Group Therapy tour rocks Ruoff 90s style

Photo/Maggie NixonPhoto/Maggie Nixon
By: 
Rusty Nixon
Staff Writer

Some bands who have a monster hit get a bad rap.
One hit wonders, fluke, flash in the pan. It's a tag that's been applied to artists such as Peter Frampton who had one monster hit album and there are those that in spite of Darius Rucker's recent success as a country artist would apply that tag to Hootie & the Blowfish.
Of course just like Frampton, that tag doesn't fit Hootie any better, and it's something that becomes apparent to anybody lucky - or smart - enough to catch them in person and in this particular case, Hootie on their "Group Therepy" tour.
Saturday night the band showed the capacity crowd at the Ruoff Center in Noblesville exactly why they came, and exactly why every one in the universe owns the album "Cracked Rear View". It quite simply may be one of the best albums ever recorded, top to bottom, and unlike many bands who've "been around" paying their dues for over 30 some years on the road, they deliver every thing and more with enormous energy on the stage.
The musicianship of the band is obvious. They are slick and tight, moving with ease and comfort through their three hour set and giving the crowd what they expect - a show that lives up to the reputation of the bands music and it delivers on a number of levels.
Of course there are the hits. You expect them. But the band delivers them with such freshness and energy that you might think it was their first year on the road, not their 30th.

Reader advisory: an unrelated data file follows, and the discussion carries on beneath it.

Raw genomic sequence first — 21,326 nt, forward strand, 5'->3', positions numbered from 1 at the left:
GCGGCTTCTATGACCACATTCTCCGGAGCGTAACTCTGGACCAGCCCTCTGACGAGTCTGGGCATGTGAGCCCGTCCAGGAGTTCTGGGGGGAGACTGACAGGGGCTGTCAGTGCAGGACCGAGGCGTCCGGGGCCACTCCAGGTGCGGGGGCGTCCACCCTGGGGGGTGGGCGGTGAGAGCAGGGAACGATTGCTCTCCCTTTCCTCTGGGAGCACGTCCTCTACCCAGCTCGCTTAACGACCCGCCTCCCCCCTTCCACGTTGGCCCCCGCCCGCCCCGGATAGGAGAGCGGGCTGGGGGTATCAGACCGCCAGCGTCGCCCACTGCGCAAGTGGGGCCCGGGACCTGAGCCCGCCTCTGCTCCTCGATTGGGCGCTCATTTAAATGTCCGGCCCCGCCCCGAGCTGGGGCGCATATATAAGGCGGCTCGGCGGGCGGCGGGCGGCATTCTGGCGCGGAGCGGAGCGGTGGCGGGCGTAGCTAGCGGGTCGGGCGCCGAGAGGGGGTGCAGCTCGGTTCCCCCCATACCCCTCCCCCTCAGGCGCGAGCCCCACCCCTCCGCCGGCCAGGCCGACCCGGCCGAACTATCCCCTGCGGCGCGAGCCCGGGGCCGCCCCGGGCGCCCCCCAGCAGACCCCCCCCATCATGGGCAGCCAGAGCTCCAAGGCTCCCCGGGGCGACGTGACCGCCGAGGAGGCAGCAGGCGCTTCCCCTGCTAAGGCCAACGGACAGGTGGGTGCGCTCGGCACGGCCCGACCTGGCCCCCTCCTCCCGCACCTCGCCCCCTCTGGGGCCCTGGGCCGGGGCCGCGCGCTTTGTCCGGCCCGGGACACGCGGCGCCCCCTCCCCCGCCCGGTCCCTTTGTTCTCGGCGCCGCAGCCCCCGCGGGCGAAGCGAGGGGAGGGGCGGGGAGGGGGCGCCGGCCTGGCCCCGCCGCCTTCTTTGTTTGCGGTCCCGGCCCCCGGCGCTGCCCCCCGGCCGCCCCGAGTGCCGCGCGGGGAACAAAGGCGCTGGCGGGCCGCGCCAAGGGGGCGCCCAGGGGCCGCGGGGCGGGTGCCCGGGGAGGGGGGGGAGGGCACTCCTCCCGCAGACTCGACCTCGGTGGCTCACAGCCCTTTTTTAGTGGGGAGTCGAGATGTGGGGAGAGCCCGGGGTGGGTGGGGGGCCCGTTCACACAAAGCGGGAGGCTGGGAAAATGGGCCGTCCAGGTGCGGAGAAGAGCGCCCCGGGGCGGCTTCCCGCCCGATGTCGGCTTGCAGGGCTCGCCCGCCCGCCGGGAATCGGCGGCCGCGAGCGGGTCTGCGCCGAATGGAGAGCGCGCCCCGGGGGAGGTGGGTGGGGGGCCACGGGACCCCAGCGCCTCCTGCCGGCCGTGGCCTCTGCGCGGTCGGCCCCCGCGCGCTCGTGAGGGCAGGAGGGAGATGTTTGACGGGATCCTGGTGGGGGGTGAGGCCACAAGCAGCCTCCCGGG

In the course of the night they also deliver a glimpse of themselves paying tribute to all the influences that made them who they are. The influence of superband REM has always been a given in the sound of Hootie & the Blowfish, but they pay homage to that openly with an obviously important to them cover of Losing My Religion, Rucker saying, "When we became a band this band meant everything to us. This is the reason we wanted to play music."
REM is not the only influence as the band tears through covers of Zeppelin's "Hey, Hey What Can I Do", ("Because it's the only Led Zeppelin song I can sing," admits Rucker) and mixes in Chuck D and Public Enemy, Kool and the Gang and Queen and bring opening acts Bare Naked Ladies and Jocelyn onstage for a rousing and perfect cover of Joe Cocker's version of the Beatles "With a Little Help from my Friends".
The theme of the night in fact, including the set by Bare Naked Ladies, was an homage to each of the bands themselves and a nod by both to where they came from and what they owe it all to - being one of the best damn bar bands in the world.
Oh. And on the way they wrote some of the best damn songs in the world too.
Opening act Jocelyn was a hit, for listeners, too.
All in all not a bad night. If you have a chance, spend the money. You'll know why you did when it's over.

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